This screening method involves using a tiny flexible tube with a lens and a small camera on the end that is carefully inserted through your back passage advancing into the colon to check the entire area. For individuals with an average risk of colon cancer, undergoing a colonoscopy once every 10 years is sufficient.
Colonoscopy screening is the most comprehensive and accurate method of detecting and preventing colon cancer available today.
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A successful colonoscopy first requires your bowels to be clear of solid waste. You will need to take laxatives to stimulate bowel movement and ensure a clean colon. If your colon is not completely empty, remaining stool debris may make it difficult to detect problems present in your bowels.
Depending on each individual case, Dr. Sim and her clinical team will walk you through a thorough plan for your bowel prep.
A colonoscopy typically takes 20-30 minutes.
If necessary, you may choose to take a sedative to ensure you are relaxed and comfortable during the whole process. A colonoscope with a built-in camera on the end will be carefully inserted through your back passage until it reaches the end of your colon. To ensure a clear view, air will be pumped in through the tube into your bowel which may be associated with slight discomfort.
Your specialist doctor may ask you to change your position during colonoscopy. This is normal and it helps them to investigate different parts of your colon more thoroughly.
Any polyps found during the procedure will be painlessly removed and biopsies will be taken for further tests, if necessary.
A colonoscopy is usually done on an outpatient basis, meaning you will not have to stay in a hospital overnight.
If you have received a sedative, you will need to wait until the sedative effects wear off which takes about a few hours. When you are ready, your specialist doctor will discuss the results of your colonoscopy with you. Ideally, someone should accompany you on your way home. Since sedatives affect coordination and judgement, you should avoid drinking alcohol, driving for 24 hours and operating machinery.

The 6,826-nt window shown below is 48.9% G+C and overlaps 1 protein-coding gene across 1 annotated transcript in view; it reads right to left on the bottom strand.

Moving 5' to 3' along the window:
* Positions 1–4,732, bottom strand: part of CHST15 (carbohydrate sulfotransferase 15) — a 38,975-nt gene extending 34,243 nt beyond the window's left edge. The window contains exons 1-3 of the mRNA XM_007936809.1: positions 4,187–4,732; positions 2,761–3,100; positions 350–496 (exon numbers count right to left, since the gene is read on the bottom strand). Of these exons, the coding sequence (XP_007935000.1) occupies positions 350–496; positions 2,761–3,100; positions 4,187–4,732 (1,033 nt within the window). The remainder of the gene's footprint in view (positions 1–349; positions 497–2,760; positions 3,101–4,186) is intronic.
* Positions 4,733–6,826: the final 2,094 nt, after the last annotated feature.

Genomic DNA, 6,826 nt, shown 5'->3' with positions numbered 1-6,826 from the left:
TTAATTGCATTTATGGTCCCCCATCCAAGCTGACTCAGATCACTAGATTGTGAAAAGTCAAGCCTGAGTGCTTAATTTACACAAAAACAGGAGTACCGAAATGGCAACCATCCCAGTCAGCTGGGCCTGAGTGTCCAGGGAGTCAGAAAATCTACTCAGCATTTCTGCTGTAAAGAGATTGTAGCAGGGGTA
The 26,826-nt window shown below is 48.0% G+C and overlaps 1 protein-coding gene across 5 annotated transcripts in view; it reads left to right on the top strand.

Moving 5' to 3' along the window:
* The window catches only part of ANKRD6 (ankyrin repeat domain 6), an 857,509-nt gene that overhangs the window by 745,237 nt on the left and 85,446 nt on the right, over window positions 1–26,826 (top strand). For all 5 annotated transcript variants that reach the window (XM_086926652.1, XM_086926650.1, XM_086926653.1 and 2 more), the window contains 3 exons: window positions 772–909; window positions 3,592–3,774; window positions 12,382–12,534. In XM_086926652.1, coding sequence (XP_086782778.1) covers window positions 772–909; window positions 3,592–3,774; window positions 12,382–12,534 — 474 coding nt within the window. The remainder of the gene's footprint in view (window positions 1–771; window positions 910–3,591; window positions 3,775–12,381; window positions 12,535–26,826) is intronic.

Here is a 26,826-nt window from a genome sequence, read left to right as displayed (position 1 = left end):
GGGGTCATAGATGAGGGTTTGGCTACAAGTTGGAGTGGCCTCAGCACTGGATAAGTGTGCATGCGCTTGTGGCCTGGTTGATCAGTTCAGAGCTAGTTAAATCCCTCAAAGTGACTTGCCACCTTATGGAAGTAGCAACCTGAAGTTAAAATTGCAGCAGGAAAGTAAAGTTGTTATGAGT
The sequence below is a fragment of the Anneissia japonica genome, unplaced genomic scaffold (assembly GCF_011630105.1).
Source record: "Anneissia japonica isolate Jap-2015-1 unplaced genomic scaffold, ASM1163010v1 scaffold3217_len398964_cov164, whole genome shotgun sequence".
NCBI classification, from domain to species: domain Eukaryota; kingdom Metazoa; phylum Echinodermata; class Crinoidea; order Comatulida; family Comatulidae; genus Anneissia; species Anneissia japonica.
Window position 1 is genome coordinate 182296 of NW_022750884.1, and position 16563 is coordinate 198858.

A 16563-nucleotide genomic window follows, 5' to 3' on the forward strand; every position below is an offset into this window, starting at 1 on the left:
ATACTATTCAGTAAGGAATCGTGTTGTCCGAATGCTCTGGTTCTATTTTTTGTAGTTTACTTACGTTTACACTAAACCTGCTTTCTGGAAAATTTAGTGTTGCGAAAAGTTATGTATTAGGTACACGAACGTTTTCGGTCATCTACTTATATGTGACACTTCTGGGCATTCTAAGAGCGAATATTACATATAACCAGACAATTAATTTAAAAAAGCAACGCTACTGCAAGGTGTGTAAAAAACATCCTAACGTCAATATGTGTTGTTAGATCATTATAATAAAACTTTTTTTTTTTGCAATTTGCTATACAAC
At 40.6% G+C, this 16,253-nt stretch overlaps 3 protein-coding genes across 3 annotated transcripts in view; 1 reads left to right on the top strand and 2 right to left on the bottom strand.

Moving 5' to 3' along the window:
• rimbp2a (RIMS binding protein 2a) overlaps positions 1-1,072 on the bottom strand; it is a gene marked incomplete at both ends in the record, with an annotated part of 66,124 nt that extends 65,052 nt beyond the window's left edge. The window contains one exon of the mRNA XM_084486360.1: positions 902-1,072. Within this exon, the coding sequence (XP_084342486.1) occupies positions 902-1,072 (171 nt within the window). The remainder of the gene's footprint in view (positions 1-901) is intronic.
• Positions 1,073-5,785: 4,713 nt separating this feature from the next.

You may experience some wind and mild stomach cramps along with bloatedness for a few hours after the procedure. This is due to the air blown into your colon for visualisation. You should be able to get back to your daily activities the next day.
We recommend that all individuals aged 50 years and above, regardless of gender and ethnicity undergo a colonoscopy.
A colonoscopy is strongly advised if you experience symptoms of colon cancer, such as rectal bleeding, a change in bowel habits or blood in your stools. You should also get a colonoscopy if your immediate family member was diagnosed with colon cancer since that puts you at an increased risk.
If you are at average risk for colon cancer, you should start undergoing colonoscopy screening at the age of 50. If the first testing is negative, you can get tested once every 10 years. However, you should discuss the suitable frequency of your colonoscopy tests with your specialist doctor.
People are considered to be at average risk for colon cancer if they do NOT have:
If you have any of the above conditions, you are considered to be at increased or high risk of getting colon cancer. In this case, you should start colonoscopy screening before the age of 50. There are no universal guidelines since they vary depending on your particular situation. You should consult your specialist doctor to define an optimal schedule.
Colonoscopy involves a slight discomfort from time to time during the procedure but we aim to make it minimal. You can choose to receive sedation to ensure you are relaxed and comfortable during your colonoscopy.
Yes, you can choose to perform a colonoscopy without sedation. In this case, you will be able to watch the procedure on the screen and drive yourself back home once it is complete. Undergoing a colonoscopy without sedation is safe but do expect some discomfort.
If you were given a sedative, you may feel drowsy after the procedure.
You may also feel bloated and have stomach cramps because of the air pumped into your colon during the examination. This is normal and settles within a few hours after your colonoscopy.
A colonoscopy is a safe procedure with a very low risk of complications occurring less than once in every 1000 procedures. Possible complications include perforation (tear) in the wall of the bowel and severe bleeding at the site of biopsy.